Baddha Konasana (BAH-dah cone-AHS-anna), also known as the Butterfly or Bound Angle Pose, is a seated pose that strengthens and opens the hips and groin while eradicating abdominal discomfort. The consistent practice of this pose can help with childbirth, urinary discomfort, and feelings of pain and heaviness. During each exercise, make sure to maintain a focus on your breathing.
- Baddha: bound
- Kona: angle
- Asana: pose
Philosophy & Origin:
This pose is believed to have origins in the typical sitting positions of the Indian Cobblers, lending to its alternative name, The Cobbler Pose.
This pose stretches the groin and abdominal region. While this can help with relief from urinary discomfort and prevent hernias, exercise caution. Go slowly and don’t push your body beyond its limits.
- Stretches the inner thighs, groins and knees
- Stimulates abdominal organs, ovaries, prostate gland and bladder
- Helps reduces menstrual symptoms and discomfort
- Soothes sciatica pain
- Stimulates the heart and improves circulation
- Massages your internal organs and improves digestive circulation.
- Consistent practice of this pose into late pregnancy is said to help ease childbirth
Mudra: Surya Mudra
This mudra represents life, rejuvenation, and health. It is also a symbolization of the Sun.
How to: Involves bending the ring finger with the thumb (Fire and Earth) onto the palm of the hand.
• Helps with reducing weight off the body • Helps the digestive organs and relieves indigestion • Holistically boosts metabolism • Gives revitalized energy and strength to the nervous system • Sharpens the center within the thyroid gland • Relieves anxiety (Source)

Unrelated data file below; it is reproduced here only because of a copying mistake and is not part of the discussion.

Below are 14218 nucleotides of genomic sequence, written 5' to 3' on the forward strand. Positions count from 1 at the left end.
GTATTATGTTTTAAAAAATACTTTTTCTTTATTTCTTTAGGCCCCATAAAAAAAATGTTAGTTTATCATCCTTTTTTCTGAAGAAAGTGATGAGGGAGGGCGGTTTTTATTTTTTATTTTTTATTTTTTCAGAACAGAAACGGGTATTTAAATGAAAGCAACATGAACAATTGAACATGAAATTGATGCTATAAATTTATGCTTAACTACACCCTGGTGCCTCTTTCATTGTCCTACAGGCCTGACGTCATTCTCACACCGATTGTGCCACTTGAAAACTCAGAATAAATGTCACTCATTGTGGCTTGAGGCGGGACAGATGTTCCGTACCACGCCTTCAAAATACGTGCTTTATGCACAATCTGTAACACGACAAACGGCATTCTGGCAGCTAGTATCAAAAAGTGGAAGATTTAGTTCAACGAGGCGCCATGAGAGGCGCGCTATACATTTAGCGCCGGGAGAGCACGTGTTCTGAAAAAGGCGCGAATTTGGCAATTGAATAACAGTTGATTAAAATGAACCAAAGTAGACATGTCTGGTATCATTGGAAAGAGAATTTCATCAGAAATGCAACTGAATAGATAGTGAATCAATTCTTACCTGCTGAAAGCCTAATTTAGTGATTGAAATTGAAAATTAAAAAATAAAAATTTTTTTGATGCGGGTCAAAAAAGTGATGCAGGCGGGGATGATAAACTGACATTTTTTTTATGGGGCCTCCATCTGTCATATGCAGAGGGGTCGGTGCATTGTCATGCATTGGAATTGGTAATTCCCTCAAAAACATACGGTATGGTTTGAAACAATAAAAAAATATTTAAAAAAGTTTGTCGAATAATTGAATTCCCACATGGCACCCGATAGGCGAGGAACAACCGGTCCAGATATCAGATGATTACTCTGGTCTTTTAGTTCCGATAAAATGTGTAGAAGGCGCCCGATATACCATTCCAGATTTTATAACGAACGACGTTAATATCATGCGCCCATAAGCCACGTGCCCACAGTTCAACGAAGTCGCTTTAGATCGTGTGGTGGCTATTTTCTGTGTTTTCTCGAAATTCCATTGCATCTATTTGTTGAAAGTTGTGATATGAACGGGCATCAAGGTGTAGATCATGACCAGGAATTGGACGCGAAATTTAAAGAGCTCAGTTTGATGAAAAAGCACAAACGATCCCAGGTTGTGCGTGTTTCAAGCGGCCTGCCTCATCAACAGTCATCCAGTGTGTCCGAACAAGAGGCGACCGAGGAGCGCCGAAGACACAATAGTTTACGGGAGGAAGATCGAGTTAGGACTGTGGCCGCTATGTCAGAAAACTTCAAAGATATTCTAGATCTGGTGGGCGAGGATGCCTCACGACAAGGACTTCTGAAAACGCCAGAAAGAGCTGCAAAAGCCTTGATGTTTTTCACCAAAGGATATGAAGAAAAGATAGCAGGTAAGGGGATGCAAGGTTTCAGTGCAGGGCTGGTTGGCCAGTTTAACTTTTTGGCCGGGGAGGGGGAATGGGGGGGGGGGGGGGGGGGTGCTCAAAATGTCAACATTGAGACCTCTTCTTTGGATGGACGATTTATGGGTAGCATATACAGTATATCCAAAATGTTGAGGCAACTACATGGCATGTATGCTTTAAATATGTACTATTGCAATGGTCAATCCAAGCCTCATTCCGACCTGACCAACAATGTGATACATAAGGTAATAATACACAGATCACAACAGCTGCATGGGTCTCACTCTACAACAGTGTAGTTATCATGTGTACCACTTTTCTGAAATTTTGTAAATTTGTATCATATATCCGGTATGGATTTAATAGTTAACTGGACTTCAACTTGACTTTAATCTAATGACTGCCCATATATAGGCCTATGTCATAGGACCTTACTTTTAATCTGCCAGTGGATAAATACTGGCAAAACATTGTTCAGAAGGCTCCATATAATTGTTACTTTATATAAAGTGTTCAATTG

I am, I am Mantra
This mantra is a chant for connection. This mantra brings together the finite self (the first I am) and the infinite, impersonal and transcendent self with the second “I am.” This chant is perfect for finding your presence and simply being. When life feel scattered or changes fast, as in the time period before childbirth, mantras like this can help you ease into a much-needed calm state of being.
- Supta Padangusthasana
Contraindications and Cautions:
Although this is a mild, stimulating posture, you should check with a doctor before performing the pose if you have any of the following conditions:
- Groin or knee injuries
- Lower back injury or a herniated vertebral disc
- For a more restorative variation, have your feet further away from your midline, forming a larger angle in between your upper and lower legs
- To release pressure on the knees and hip joints, place blocks under the knees
- Start in Staff Pose (Dandasana). If you find it is difficult to sit up straight in Staff Pose, elevate your hips slightly by placing a soft foam block or blanket under your sit bones.
- On an exhalation, bend your knees and bring the soles of your feet together to touch. Bring your heels as close to your pelvis as you can without feeling pressure or pain in your knees. Push the outer edges of your feet firmly into the floor and wrap your hands around your feet or ankles.
- With the pelvis in a neutral position, being to open the groins by gently working the outer knees towards the floor. Never force your knees down.
- Stay here, or start to recline your torso forward, ensuring that your spine remains long and neutral by bending from the hip joints as opposed to the waistline.
- This pose can be held anywhere from 1-10 minutes. To exit the pose, draw your knees towards one another, extend your legs and return to Staff Pose.